Envisaged originally as a high-altitude version of the B-25 Mitchell, the North American NA-63 (XB-28) emerged finally as an almost entirely different aircraft. With single vertical tail surfaces and a circular-section fuselage with a pressure cabin for the five-man crew, the XB-28 was powered by two 1491kW Pratt & Whitney R-2800 radials and bomb bay capacity was 1814kg. Dorsal, ventral and tail turrets, each containing two 12.7mm machine-guns, were remotely controlled from the cockpit; three similar forward-firing weapons were also fitted. Of three prototypes ordered in February 1940, the first flew in April 1942, the second was cancelled and the third, with a reconnaissance camera installation, crashed during the test programme. Although the XB-28 achieved a maximum speed of 599km/h at 7620m and could carry a 272kg bomb load for 3283km, production orders were not placed.
|A three-view drawing (700 x 1053)|
| Take-off weight||16226 kg||35772 lb|
| Empty weight||11611 kg||25598 lb|
| Wingspan||22.12 m||73 ft 7 in|
| Length||17.20 m||56 ft 5 in|
| Wing area||62.80 m2||675.97 sq ft|
| Cruise speed||411 km/h||255 mph|
| Range||3284 km||2041 miles|
|Klaatu83, e-mail, 21.07.2014 01:15|
The main reason why this bomber was cancelled was because, as a result of combat experience, the Army Air Force found that they really didn't require a high-altitude medium bomber. The current B-25 and B-26 medium bombers were doing an adequate job, so there didn't seem to be any need to stop the production lines in order to change to a new type of bomber.
|phil marchese, e-mail, 30.03.2014 17:03|
The turrets were sighted by a dorsal and ventral periscope located aft the cockpit at the rear of the forward flight deck. The position had sighting blisters port and starboard. The periscope can be seen in the 7 /8 frontal starboard view, even with the sighting station.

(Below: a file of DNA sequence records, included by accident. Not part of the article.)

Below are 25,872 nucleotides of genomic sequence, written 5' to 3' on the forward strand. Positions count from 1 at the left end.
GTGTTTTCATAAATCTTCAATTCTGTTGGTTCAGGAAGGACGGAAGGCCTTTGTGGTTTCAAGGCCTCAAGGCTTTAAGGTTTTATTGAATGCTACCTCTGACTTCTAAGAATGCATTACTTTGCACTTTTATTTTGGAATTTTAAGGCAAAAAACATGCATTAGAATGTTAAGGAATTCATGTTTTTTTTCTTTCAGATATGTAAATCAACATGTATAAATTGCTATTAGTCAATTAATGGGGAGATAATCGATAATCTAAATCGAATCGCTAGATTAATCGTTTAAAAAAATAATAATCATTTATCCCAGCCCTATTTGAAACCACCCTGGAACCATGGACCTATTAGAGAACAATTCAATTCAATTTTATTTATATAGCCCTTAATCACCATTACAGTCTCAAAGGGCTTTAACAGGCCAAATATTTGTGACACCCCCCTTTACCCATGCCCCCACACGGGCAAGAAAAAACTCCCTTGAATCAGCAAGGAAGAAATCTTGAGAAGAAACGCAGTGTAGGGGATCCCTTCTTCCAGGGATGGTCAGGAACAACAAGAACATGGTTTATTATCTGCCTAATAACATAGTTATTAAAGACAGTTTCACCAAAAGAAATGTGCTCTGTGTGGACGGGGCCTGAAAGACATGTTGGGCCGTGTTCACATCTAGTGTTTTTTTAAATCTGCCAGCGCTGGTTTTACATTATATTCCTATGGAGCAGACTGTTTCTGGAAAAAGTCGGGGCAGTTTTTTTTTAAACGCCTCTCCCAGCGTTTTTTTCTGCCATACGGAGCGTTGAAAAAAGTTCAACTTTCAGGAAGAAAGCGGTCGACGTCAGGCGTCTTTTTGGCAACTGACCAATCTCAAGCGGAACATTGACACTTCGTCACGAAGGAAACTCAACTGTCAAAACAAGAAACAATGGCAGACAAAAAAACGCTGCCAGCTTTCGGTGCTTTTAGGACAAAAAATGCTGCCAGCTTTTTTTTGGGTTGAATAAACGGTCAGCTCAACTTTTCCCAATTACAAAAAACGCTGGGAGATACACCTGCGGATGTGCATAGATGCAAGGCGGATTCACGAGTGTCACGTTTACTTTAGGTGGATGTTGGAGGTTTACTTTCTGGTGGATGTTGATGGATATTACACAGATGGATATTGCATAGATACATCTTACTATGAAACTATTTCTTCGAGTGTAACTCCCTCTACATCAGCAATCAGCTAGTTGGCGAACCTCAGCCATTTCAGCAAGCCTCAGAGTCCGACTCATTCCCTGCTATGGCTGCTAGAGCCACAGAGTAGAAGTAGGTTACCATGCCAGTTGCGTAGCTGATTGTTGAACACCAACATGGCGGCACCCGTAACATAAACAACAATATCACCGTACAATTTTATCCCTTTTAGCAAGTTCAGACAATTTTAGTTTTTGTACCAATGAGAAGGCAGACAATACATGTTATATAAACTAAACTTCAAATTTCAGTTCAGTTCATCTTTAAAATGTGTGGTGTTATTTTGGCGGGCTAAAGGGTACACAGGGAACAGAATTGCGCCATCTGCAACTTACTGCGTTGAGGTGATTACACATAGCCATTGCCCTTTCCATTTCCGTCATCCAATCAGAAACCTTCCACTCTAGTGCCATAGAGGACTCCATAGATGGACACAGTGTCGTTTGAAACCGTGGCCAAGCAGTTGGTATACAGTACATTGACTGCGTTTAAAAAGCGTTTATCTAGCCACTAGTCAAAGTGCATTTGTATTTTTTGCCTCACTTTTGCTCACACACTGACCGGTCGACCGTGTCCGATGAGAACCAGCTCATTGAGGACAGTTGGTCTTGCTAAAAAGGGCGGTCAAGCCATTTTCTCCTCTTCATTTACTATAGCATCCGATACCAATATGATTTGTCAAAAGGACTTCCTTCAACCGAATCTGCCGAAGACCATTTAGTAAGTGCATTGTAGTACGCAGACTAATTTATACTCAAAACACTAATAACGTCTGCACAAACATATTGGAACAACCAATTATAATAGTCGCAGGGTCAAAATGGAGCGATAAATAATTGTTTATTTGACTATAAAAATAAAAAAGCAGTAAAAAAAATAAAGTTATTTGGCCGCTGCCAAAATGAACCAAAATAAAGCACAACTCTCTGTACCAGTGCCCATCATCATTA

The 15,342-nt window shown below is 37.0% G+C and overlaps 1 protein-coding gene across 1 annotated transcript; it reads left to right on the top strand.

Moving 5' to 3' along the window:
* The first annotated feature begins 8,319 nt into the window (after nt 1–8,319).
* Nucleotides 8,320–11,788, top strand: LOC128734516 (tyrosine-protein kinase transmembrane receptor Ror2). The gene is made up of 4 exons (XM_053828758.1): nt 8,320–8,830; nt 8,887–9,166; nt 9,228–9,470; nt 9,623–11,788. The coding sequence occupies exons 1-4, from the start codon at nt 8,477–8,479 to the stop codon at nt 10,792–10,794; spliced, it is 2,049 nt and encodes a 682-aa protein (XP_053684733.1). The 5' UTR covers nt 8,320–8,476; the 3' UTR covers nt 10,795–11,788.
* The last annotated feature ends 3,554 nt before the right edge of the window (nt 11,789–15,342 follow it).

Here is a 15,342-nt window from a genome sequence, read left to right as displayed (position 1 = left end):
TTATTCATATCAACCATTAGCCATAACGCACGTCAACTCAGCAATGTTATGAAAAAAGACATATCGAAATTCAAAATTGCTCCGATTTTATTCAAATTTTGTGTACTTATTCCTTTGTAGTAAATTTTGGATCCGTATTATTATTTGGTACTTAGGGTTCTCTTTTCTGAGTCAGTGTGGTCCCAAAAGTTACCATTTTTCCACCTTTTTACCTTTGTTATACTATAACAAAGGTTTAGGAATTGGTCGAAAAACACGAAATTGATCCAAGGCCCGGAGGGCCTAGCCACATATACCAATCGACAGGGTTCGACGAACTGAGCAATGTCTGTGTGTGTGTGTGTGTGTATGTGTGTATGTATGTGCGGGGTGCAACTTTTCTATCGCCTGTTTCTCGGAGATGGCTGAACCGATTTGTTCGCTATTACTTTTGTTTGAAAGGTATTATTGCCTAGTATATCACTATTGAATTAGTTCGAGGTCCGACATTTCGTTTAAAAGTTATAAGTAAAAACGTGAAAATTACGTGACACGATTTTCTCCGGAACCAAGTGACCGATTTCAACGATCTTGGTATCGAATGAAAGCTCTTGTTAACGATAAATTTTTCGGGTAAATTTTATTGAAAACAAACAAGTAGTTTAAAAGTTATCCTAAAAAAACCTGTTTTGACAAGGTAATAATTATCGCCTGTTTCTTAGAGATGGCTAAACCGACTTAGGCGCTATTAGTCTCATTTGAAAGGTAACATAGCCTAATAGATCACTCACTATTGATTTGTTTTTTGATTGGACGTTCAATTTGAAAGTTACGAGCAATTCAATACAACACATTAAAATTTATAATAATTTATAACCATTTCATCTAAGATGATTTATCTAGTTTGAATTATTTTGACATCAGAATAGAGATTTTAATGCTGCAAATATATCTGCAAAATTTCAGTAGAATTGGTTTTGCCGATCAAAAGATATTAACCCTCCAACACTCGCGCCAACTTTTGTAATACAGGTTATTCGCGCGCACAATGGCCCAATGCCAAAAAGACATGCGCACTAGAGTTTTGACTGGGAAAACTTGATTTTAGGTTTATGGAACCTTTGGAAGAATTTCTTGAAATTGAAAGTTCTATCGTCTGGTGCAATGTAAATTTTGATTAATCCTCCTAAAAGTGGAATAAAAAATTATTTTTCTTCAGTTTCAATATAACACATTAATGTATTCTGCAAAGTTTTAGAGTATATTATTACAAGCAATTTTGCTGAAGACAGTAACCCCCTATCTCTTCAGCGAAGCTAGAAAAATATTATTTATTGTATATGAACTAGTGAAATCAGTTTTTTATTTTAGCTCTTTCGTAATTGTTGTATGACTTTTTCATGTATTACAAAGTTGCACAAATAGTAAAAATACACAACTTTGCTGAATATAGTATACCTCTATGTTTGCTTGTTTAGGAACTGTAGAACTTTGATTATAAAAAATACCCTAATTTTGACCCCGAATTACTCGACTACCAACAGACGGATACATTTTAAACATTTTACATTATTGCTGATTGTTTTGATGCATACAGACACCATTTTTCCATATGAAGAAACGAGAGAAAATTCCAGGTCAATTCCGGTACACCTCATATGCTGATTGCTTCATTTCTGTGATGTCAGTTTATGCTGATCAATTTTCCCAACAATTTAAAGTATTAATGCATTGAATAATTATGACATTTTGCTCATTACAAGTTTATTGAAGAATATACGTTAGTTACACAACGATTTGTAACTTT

|Klaatu83, e-mail, 12.02.2012 17:31|
Although the B-28 was never ordered into production, the experience NA gained in developing the pressurized, high-altitude crew's compartment for this aircraft proved invaluable later on, when they produced the B-45 Tornado.
|Dodge, e-mail, 14.11.2011 22:57|
I don't have any info on the XB 28, but I have several North American Logs and North American Skyline magazines from 1939 - 1941. One is illustrated and one is painted by "Al" Algier. The inside cover of the 1939 Log states that Mr. Algier was an artist engineer of North American Aviation, a graduate of Syracuse University, with a mechanical engineer's degree and the Pratt Institute of Art of New York. --In response to Nathan's question.
|Alex, e-mail, 15.02.2009 13:11|
You can find drawing of this plane on a site Fineartamerica. com In works Alex Arkhipau
|Nathan, e-mail, 08.01.2009 06:17|
I have an original pencil concept drawing of this plane dated 1939. It was drawn by an Al Algiers - I haven't been able to find any information about him (who he was, his role in the development, etc.), but it is a neat piece of artwork either way. Any idea where I might find more information?
Do you have any comments?
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